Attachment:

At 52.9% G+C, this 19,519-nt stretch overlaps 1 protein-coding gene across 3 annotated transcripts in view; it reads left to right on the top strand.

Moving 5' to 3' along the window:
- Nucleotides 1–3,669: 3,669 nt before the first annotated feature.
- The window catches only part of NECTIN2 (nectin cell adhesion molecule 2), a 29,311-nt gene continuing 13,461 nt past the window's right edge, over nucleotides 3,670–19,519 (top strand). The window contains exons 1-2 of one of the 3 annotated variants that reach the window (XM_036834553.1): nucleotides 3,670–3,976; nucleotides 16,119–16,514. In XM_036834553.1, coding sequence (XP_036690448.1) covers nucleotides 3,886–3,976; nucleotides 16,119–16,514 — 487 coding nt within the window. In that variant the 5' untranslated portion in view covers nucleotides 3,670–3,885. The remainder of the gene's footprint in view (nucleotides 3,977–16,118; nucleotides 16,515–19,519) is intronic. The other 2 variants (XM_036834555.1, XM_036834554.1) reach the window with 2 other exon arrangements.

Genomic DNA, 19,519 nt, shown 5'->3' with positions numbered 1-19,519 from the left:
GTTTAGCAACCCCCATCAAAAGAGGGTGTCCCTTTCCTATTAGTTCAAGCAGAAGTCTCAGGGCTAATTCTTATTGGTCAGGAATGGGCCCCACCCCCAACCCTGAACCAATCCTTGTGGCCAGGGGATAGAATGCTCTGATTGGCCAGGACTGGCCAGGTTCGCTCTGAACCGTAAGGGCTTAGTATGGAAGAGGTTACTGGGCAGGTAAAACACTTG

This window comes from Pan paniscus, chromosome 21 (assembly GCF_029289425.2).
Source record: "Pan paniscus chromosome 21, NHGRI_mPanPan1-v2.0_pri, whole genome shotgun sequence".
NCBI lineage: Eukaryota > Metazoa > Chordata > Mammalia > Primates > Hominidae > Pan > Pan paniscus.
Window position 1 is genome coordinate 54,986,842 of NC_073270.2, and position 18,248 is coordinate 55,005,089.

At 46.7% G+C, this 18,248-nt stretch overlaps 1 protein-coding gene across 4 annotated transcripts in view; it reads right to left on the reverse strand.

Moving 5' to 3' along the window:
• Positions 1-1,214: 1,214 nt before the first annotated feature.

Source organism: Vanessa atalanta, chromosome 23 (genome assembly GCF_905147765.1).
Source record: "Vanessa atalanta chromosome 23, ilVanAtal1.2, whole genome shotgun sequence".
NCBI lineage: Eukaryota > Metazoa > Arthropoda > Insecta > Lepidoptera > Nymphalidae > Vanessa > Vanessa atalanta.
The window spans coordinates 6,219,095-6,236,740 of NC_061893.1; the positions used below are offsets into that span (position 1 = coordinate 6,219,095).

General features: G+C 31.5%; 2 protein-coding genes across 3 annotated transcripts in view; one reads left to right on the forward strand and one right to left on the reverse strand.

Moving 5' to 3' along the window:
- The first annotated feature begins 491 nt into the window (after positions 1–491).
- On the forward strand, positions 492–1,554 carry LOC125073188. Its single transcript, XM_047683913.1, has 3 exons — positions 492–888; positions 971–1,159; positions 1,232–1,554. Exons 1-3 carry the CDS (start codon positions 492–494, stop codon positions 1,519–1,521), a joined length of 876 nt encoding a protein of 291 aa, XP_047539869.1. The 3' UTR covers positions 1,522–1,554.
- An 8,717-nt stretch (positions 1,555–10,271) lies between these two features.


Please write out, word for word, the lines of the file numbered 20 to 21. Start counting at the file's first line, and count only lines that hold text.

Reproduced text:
- The first annotated feature begins 491 nt into the window (after positions 1–491).
- On the forward strand, positions 492–1,554 carry LOC125073188. Its single transcript, XM_047683913.1, has 3 exons — positions 492–888; positions 971–1,159; positions 1,232–1,554. Exons 1-3 carry the CDS (start codon positions 492–494, stop codon positions 1,519–1,521), a joined length of 876 nt encoding a protein of 291 aa, XP_047539869.1. The 3' UTR covers positions 1,522–1,554.